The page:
I have heard it said that in the good old days, boats were designed to sail well in the first place and the accommodation was designed around this requirement. Safety was an integral part of designing a good sailing yacht. Nowadays, accomodation and comfort is the primary driver and acceptable sailing performance is the new benchmark for many yacht designs. Safety is measured by the Stix and AVS ratings together with the stability curve which most manufacturers are not too keen to make public. This has already been discussed to some extent on this thread and I don't wish to revisit that rabbit hole. The point is that we are often left to form our own opinions regarding safety by considering the boat's reserve stability via it's B/D ratio and its form stability by looking at the hull and keel shape.
The latest postings on the Salona 35 which shows a B/D of 25% on a 2.15m keel with bulb and therefore low centre of gravity and the new Dufour 36e which shows a B/D of 29.7% on a 2.20m bulb keel leaves me thinking that perhaps these boats are being designed with too much emphasis on speed where weight is a primary concern and not enough on safety. There are many other examples where the new B/D norm appears to be way less than 30% with stability relying primarily on form stability via a beam carried far back as well as through the use of hard chines. This design is in sharp contrast to the advice given by the Pardey's in the September issue of Sail magazine where they were advocating a high B/D ratio for cruising - such as that found on a Catalina 38 where the B/D is around 39%. I understand that the primary use of a Salona 35 and a Dufour 36e is probably not cruising but surely there is a common denominator as regards safety in all boats.
I guess you are mixing things a bit. The Dufour 36 and the Salona 35 are definitively not boats designed around accommodations. These are boats designed to sail well first and then to have decent accommodations. Off course all boats are compromises and an ocean racing boat will even be more turned towards a sailing good performance ( that includes safety) and will only provide the minimum to live spartanly on the boat for one or two weeks time.
People tend to believe that ocean racers are more dangerous and less seaworthy than mass production boats. It is normally the opposite and the reason is simple: Most cruising boats will do coastal sailing and even those that go offshore when facing bad weather will take defensive tactics and chose the route with nicer weather.
Many times ocean races go deliberately for stronger winds and bigger seas because they will be faster there and when things go nasty they still try to continue to race and win distance over the others, while a cruiser would be taking defensive measures. So the strain that an offshore race boat is expected to support is much bigger than the one a cruiser boat is expected to endure, and the boats are designed accordingly, or at least should be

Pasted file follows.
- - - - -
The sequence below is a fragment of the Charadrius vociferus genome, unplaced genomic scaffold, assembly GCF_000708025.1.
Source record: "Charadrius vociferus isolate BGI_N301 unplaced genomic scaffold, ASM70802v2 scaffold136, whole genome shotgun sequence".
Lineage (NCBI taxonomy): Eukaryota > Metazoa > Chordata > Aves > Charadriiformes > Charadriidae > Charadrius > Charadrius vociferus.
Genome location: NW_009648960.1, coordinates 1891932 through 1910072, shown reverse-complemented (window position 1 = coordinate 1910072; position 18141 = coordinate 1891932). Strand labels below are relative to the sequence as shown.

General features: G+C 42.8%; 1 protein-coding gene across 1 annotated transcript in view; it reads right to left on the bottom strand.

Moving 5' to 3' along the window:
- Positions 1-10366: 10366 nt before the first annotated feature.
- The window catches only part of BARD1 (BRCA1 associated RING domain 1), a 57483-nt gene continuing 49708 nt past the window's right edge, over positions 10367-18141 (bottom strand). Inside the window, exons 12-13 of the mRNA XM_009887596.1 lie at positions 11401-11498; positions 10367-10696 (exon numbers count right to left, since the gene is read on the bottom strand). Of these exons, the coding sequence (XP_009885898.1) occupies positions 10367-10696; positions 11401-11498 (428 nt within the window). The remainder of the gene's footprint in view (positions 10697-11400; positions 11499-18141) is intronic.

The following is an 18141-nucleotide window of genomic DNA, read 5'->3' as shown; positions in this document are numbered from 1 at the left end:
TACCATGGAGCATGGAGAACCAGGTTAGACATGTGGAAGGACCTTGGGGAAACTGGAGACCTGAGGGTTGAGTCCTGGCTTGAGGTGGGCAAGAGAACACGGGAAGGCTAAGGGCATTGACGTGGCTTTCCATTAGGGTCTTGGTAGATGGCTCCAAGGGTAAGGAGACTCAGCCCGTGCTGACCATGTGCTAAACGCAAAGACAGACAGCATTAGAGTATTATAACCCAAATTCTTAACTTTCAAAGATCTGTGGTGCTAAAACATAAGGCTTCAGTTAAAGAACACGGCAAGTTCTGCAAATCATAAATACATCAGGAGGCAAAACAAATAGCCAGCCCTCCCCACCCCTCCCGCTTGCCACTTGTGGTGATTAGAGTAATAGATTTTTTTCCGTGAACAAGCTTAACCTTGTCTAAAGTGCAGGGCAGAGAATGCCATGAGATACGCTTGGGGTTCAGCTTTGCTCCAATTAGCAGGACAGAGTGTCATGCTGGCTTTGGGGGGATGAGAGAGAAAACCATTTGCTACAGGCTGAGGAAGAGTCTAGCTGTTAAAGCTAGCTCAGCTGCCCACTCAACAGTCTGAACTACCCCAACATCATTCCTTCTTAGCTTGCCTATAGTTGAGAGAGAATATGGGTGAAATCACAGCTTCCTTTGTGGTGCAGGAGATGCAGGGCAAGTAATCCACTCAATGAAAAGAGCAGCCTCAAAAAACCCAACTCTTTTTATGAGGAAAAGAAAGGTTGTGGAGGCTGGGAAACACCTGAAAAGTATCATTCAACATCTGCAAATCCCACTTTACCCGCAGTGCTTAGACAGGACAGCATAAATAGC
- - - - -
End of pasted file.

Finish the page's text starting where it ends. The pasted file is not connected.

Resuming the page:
The type of boats the Dufour and Salona belongs are a medium compromise.
We can stay that they compromise little towards sailing while other boats like for instance deck saloons, center cockpit boats or simply fat boats compromise much more their sailing performance to be more spacious and more comfortable inside.
Regarding Stix most NA finds that it is a misleading reference and I have the same opinion. The thing is pretty useless.
Stability curves are important, providing you know how to read them, but they only told half the story. They only refer to static Stability while they don't told anything about dynamic stability that is as important.
Regarding that Catalina story in what regards modern Catalinas go here and see what I have said about it on the thread:
New Catalina 385
Fin ballasted keels, iron or lead, cannot be compared in what concerns B/D ratio with keels with a foil and a bulb at the end. You have to look at stability Rm curves to compare. The ones with a torpedo on the bottom, like this Dufour 36e or the Salona 35 need a lot less ballast to make the same RM and therefore its B/D ratio even if smaller can be compared in the produced RM with a bigger ratio if that one belongs to a boat with a keel without a bulb (assuming equal draft).
Form stability is great as long as the boat is not knocked down in a broach or whatever. At this point, reserve stability is what counts in terms of the boat righting itself and righting as quickly as possible. A boat which stands out for me in the modern crop of boats is the Salona 38 which has a B/D of 36% and a standard draught of 1.98. If my memory serves me, I seem to remember that Paulo has asked Salona to increase the weight of the bulb over and above this so it seems fair to assume that this is a primary concern of his too?
My personal interest is to cruise but to have fun whilst doing so, so if I can get from A to B quickly, then all the better. With the exception of the Salona 37 and Salona 38, most performance cruisers that I been tracking - Elan 37 and 380, First 35 and First 36.7, Dufour 34e and 36e and Jeanneau Sunfast 37 - have B/D ratios from around 30% to 33% whilst the cruisers with good performance (Jeanneau 36i Performance, Beneteau Oceanis 37, Hanse 385, SO379, Dufour375) all seem to have B/D ratios of around 27/28%. The standout in this last grouping as regards B/D is the Elan Impression 384 with a B/D of 32.6 and a Stix of 40!! (but unfortunately the boat is heavier and pays for it on the performance side) I am constrained by budget and so my universe excludes the likes of Malo, HR, Najad, Grand Soleil, Solaris et al